I’ve mentioned before that I’ve been working on a second spec novel, once I decided that Only Superhuman might not be the best project to pitch to agents, but that I got stuck on it a while back. I talked about my struggles with it back in December ’09 and mentioned last October that I’d done a major rethink of it and planned to pretty much redo the entire back half of the novel, even abandoning several chapters I’d already written. The problem was that I hadn’t had a strong enough idea of what the story should be and I’d thrown in too many ideas I had sitting around in my (figurative) idea drawer. That made the story too cluttered and made me skip over some of the character development in order to keep the length from getting out of hand. In particular, I had trouble getting a handle on the lead character, making him interesting enough. Some of the character relationships weren’t working out, and there were characters who didn’t really seem to be going anywhere. Heck, I didn’t even like the working title I’d come up with, but I couldn’t think of a better one.
Once I figured out I could streamline it, tighten its focus, I realized I could finally make it work better. But actually putting together the new outline was daunting, since what I had was such a mess. The manuscript had diverged considerably from my original rough outline, and the various iterations of rethinks I’d done left things rather scattered. And I had other projects that took higher priorities.
But in the past week or so, I’ve applied myself to it again and have had a couple of insights that have really helped. I’ve come up with a good title at last, one that not only sounds good but serendipitously has literary resonances that suggest a way to add a unifying thematic focus to the novel. And I finally found a way to get more of a handle on the lead character and make him more engaging, I hope. I actually changed my mind about how to address another issue, and once I’d just about committed to that decision, I realized it gave me the answer to the character problem as well. So another helpful bit of serendipity there.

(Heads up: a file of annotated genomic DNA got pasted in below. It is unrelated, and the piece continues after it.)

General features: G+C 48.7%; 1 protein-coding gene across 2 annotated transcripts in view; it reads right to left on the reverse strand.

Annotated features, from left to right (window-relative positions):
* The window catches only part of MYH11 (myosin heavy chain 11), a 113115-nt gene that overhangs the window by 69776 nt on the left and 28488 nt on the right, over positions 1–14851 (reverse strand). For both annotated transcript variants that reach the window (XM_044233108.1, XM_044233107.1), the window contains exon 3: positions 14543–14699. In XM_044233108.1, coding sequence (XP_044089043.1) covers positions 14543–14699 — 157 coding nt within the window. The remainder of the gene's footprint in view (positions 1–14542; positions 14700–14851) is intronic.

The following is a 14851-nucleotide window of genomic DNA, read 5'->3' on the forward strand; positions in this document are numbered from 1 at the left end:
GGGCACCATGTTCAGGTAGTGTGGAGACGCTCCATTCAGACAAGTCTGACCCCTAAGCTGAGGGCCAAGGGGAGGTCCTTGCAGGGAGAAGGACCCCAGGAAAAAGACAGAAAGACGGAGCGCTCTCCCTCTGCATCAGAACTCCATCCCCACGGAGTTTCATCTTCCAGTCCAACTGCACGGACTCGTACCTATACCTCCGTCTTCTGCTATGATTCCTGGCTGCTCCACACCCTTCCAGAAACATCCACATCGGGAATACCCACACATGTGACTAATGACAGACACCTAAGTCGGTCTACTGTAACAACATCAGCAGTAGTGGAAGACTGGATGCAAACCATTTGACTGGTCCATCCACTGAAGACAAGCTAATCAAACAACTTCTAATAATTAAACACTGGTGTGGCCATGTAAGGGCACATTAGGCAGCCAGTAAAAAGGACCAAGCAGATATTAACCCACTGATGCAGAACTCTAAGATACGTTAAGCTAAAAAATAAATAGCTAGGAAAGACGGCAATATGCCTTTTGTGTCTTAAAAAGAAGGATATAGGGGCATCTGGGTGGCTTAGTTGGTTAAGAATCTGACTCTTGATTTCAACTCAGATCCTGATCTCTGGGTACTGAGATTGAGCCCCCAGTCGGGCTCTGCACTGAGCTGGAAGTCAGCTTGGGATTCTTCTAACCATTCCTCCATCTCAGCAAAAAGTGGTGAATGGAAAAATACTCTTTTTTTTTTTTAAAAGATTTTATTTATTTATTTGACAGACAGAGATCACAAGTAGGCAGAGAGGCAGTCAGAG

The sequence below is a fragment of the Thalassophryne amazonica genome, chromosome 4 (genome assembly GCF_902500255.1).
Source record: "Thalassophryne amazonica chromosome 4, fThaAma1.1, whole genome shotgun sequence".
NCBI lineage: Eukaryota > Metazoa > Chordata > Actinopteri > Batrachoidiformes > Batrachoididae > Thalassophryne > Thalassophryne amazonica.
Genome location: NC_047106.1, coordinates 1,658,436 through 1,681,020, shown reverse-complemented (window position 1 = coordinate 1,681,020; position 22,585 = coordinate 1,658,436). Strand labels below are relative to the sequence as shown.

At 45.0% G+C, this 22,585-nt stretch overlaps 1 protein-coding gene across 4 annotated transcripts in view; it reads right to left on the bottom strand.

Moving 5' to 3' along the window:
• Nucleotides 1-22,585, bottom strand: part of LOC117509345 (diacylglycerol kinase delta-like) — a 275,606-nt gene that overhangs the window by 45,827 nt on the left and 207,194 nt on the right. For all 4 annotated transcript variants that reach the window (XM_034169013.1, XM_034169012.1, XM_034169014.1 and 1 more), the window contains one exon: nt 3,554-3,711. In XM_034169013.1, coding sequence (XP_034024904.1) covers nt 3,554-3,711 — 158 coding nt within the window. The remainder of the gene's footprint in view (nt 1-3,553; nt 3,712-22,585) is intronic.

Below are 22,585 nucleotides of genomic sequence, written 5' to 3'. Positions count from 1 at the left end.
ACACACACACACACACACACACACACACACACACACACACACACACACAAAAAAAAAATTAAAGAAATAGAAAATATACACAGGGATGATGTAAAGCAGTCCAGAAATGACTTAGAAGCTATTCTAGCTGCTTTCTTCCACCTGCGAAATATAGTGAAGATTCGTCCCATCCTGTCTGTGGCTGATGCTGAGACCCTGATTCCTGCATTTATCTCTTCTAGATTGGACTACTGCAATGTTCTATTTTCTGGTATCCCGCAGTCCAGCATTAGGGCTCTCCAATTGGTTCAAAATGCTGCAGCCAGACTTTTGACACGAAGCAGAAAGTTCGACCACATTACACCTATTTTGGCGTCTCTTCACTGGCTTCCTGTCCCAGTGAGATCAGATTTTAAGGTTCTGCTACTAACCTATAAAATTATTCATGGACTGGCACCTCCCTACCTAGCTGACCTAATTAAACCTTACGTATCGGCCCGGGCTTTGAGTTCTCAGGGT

So with all these insights coming together, I finally felt ready to proceed with the new outline, even though there are a few problems I haven’t solved yet. Up to now, it’s largely been a matter of adapting what I already have — either revising the original outline or simply summarizing the portions of manuscript that had already diverged too far for the original outline to be of any use. But along the way I’ve worked in some new or revised elements to set up the new plot threads. Anyway, I’ve now reached the point where I can no longer recap the existing manuscript with modifications, because from here on, the story has to proceed rather differently than it did before. The overall plot arc is still basically the same, but from here until the end of the extant manuscript, the specifics are very different. Characters and whole alien species have been replaced by others. Entire settings become unnecessary. Some of the main characters play different roles. And although I now feel the main plot has fallen into place, there are several character arcs I haven’t yet worked out. So it’s largely uncharted territory now.
Now, I’m not sure where this will go next. Now that I’ve sold Only Superhuman, my situation is different. I don’t know whether I’ll need to pitch this to agents. Maybe I’ll just show it to my editor. Either way, I’ll be glad if I can finally get this outline sorted out and have a blueprint for finishing this novel, even if I don’t know when I might actually get around to finishing it.